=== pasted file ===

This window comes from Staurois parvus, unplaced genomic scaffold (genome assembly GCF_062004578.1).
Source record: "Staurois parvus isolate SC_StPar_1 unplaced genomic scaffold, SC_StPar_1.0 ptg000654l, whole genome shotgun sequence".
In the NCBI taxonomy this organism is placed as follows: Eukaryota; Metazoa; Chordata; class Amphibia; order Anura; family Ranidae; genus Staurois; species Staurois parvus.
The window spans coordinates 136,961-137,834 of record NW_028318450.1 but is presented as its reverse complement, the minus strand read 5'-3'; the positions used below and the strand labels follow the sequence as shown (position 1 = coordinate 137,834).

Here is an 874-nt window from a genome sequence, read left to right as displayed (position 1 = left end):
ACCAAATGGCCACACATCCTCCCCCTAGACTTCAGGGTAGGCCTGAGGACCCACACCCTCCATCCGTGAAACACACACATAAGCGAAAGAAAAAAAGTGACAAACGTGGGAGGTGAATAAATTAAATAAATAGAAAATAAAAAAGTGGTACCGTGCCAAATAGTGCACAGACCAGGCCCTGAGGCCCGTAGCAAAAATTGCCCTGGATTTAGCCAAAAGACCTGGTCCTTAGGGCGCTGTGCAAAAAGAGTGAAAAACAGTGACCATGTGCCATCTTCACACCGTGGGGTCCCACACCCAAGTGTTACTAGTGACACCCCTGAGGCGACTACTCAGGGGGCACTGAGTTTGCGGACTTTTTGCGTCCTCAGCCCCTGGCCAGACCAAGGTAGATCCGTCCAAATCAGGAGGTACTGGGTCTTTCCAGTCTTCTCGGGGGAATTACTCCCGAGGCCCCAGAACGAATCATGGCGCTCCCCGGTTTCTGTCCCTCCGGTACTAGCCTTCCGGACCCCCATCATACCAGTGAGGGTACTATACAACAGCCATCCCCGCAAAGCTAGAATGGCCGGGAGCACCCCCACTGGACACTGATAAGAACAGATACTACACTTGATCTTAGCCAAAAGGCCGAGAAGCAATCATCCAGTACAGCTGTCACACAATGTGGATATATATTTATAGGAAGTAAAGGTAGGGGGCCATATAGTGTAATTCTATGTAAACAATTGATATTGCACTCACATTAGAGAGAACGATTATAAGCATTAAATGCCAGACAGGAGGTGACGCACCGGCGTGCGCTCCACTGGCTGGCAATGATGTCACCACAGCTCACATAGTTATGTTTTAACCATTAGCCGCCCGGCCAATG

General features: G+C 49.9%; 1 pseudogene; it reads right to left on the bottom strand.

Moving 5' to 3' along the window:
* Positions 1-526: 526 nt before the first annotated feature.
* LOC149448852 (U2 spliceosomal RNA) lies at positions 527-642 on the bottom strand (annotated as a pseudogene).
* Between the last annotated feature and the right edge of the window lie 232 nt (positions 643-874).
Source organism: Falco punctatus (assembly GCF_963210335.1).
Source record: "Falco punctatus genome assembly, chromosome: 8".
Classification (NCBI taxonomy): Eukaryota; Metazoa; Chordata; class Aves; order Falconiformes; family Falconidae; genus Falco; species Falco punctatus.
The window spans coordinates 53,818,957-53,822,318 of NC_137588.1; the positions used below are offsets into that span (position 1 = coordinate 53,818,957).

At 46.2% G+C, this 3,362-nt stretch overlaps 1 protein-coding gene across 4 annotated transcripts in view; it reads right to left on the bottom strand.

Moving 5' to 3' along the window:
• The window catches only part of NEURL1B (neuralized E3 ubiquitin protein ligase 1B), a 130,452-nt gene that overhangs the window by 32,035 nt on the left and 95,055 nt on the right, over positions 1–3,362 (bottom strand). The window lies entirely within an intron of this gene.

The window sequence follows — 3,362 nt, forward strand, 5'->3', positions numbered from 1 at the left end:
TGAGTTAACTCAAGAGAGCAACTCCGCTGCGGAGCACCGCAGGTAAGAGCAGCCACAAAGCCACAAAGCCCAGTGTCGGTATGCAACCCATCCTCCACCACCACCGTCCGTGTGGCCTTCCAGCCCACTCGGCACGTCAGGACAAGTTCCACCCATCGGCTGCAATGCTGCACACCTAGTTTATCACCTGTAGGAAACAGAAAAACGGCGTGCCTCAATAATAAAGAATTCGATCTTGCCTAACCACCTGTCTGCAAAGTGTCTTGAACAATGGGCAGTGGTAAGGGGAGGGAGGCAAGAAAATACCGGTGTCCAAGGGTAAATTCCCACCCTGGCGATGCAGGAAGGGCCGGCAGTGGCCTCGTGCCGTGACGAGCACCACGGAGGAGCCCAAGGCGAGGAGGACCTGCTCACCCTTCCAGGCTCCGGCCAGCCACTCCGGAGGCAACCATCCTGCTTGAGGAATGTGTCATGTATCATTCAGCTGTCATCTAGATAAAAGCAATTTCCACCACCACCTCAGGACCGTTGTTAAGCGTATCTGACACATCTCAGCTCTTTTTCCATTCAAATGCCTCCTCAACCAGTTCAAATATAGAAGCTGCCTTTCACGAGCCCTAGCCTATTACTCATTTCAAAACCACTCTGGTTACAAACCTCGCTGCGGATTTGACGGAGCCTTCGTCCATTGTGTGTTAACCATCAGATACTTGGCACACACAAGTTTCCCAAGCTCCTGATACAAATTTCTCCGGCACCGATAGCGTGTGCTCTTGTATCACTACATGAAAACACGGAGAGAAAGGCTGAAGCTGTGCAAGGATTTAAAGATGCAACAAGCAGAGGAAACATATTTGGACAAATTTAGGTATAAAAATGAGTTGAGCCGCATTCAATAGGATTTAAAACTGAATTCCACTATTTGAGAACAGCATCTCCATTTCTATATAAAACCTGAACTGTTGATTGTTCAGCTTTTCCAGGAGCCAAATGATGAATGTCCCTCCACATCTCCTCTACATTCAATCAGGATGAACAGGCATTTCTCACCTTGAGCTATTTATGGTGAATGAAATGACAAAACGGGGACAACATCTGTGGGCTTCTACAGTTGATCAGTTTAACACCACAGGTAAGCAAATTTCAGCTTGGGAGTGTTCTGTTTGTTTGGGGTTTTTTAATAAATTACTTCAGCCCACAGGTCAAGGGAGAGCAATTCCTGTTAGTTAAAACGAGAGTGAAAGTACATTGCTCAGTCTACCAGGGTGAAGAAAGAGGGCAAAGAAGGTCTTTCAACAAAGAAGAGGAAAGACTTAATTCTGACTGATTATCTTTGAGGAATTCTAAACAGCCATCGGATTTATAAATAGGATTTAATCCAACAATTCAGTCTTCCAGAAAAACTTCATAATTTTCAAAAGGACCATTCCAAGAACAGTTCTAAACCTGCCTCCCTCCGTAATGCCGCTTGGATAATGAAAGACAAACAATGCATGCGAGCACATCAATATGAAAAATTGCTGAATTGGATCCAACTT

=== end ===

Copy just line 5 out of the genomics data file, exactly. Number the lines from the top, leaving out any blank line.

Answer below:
Here is an 874-nt window from a genome sequence, read left to right as displayed (position 1 = left end):